We’re eating way too much salt. Last year, the Centers for Disease Control and Prevention (CDC) announced that an astonishing 9 out of 10 U.S. adults get excess sodium, mostly from processed foods like breads, cheeses, frozen meals, sliced meats and snack foods. Although large food companies have commendably tried to slash sodium in packaged foods like soups and condiments—Kraft, Campbells, Subway—people are still (perhaps unknowingly) chowing down on this additive.
Speaking of Subway, riders of New York’s subways are getting a shakedown, thanks to Mayor Bloomberg’s ongoing assault on, well, salt. The New York Health Department recently launched a campaign encouraging consumers to scrutinize nutrition labels and seek lower-sodium foods.
“Most of the salt in our diets comes from packaged food—food that may not even taste salty, such as bread,” said Health Commissioner Dr. Thomas Farley in a press release. “While we encourage companies to voluntarily reduce sodium in the nation’s food supply, there are steps every shopper can take now.” Reading sodium labels is a main way to control your intake, the campaign says.
Indeed, the eye-catching advertisements read, “too much salt can lead to heart attack and stroke,” and “most salt you eat comes from packaged foods, not table salt.”
I appreciate efforts to increase sodium awareness, and in a society where packaged foods are frequently more attainable than fresh or whole foods (and culturally acceptable to eat), campaigns like this one are necessary.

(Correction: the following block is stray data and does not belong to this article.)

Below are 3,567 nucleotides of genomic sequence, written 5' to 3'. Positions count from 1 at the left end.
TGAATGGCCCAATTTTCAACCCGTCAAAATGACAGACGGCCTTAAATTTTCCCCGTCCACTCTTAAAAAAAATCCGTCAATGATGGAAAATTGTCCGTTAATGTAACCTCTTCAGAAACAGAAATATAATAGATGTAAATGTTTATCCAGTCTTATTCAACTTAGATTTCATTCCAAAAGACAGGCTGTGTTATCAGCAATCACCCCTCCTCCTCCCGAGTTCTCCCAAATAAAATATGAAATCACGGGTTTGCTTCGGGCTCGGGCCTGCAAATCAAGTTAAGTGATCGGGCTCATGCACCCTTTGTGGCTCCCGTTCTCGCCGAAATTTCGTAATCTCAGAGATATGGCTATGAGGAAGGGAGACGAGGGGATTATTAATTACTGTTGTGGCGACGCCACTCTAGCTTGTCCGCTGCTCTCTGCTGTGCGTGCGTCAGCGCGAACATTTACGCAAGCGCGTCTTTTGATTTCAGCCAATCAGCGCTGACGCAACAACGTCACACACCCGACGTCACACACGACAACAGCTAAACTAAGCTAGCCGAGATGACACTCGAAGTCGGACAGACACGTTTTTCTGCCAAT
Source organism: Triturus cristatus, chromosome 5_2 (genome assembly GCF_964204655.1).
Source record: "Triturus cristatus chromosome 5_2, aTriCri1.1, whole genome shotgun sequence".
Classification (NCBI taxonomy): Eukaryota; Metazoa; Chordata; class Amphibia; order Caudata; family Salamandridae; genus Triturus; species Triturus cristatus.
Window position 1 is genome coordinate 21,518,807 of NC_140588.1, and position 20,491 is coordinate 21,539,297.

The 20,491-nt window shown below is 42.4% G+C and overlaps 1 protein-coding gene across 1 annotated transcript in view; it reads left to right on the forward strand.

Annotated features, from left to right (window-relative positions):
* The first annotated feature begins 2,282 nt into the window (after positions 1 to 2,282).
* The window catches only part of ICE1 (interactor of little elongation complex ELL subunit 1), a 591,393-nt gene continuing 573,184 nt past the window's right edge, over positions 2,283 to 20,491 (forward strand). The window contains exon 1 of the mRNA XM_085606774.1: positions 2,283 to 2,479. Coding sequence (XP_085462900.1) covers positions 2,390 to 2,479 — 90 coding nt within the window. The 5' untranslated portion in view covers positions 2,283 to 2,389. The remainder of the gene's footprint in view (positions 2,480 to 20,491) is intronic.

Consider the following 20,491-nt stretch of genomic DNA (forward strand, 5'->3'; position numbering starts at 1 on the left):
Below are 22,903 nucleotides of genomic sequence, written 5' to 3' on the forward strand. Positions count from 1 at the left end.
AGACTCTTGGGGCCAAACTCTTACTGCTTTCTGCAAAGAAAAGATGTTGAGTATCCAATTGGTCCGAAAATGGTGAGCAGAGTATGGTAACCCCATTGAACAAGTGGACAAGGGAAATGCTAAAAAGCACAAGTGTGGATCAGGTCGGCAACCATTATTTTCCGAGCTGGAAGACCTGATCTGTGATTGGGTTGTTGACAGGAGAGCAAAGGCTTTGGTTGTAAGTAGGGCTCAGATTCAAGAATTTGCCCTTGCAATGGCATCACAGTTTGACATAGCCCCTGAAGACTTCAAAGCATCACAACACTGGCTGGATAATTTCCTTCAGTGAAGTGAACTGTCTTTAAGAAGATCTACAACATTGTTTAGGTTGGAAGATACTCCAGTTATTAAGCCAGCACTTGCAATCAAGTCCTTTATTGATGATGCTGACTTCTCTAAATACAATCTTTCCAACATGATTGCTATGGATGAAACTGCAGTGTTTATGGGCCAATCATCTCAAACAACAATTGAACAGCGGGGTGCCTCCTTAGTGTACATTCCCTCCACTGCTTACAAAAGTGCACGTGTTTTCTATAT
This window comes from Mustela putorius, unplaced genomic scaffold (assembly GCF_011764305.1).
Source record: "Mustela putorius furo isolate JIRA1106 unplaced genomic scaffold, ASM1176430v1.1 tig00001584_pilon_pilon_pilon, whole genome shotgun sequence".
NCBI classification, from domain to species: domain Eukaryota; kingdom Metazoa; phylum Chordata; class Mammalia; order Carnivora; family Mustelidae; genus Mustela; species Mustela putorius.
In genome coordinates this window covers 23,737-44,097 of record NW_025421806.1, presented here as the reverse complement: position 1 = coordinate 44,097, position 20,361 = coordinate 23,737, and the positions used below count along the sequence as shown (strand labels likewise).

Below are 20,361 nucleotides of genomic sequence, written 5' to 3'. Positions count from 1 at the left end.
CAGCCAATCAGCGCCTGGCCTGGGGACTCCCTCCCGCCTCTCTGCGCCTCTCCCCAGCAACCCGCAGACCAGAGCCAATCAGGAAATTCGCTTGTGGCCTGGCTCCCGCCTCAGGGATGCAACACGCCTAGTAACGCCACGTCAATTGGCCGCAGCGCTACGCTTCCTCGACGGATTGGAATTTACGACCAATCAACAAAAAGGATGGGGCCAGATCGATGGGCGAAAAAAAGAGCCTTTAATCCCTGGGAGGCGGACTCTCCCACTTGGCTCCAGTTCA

But by isolating specific nutrients to avoid, these advertisements instruct consumers to take a mono-planed approach to thinking about health. Science shows that sodium is definitely harmful: The average age of people who have strokes is now 69, and “the incidence rates of stroke among 20- to 54-year-olds are increasing in the United States and the United Kingdom,” according to a 2013 study published in the Journal of the American Medical Association.
Plus, a recent slew of British Medical Journal meta-analyses examined the effects of a reduced sodium diet: lower systolic and diastolic blood pressure, and lower stroke and fatal coronary heart disease risk. Even slightly cutting back on salt could save millions of lives every year. But focusing on nutrients rather than foods has skewed our interpretations of what’s healthy. (Let's not forget the 90s nonfat craze that spurred sugar-bombed packaged products.)
The science is continually changing, and vilifying certain macro-nutrients will never be a long-term solution to public health because it hinders people from viewing food holistically.
The idea of holistic eating is not new. For example, thought leader Michael Pollan once wrote, “the more I learn about the science of nutrition, the less certain I am that we’ve learned anything important about food that our ancestors didn’t know.” This sentiment also fuels the popularity of back-to-basics diets like Paleo and natural retailers like Whole Foods Market. Why, then, are public health campaigns still focused on single nutrients? The act of eating is multi-faceted, and wellness can only be attained by a holistic approach to eating.
New Yorkers are smart enough to understand this concept. Their public health campaigns should treat them accordingly.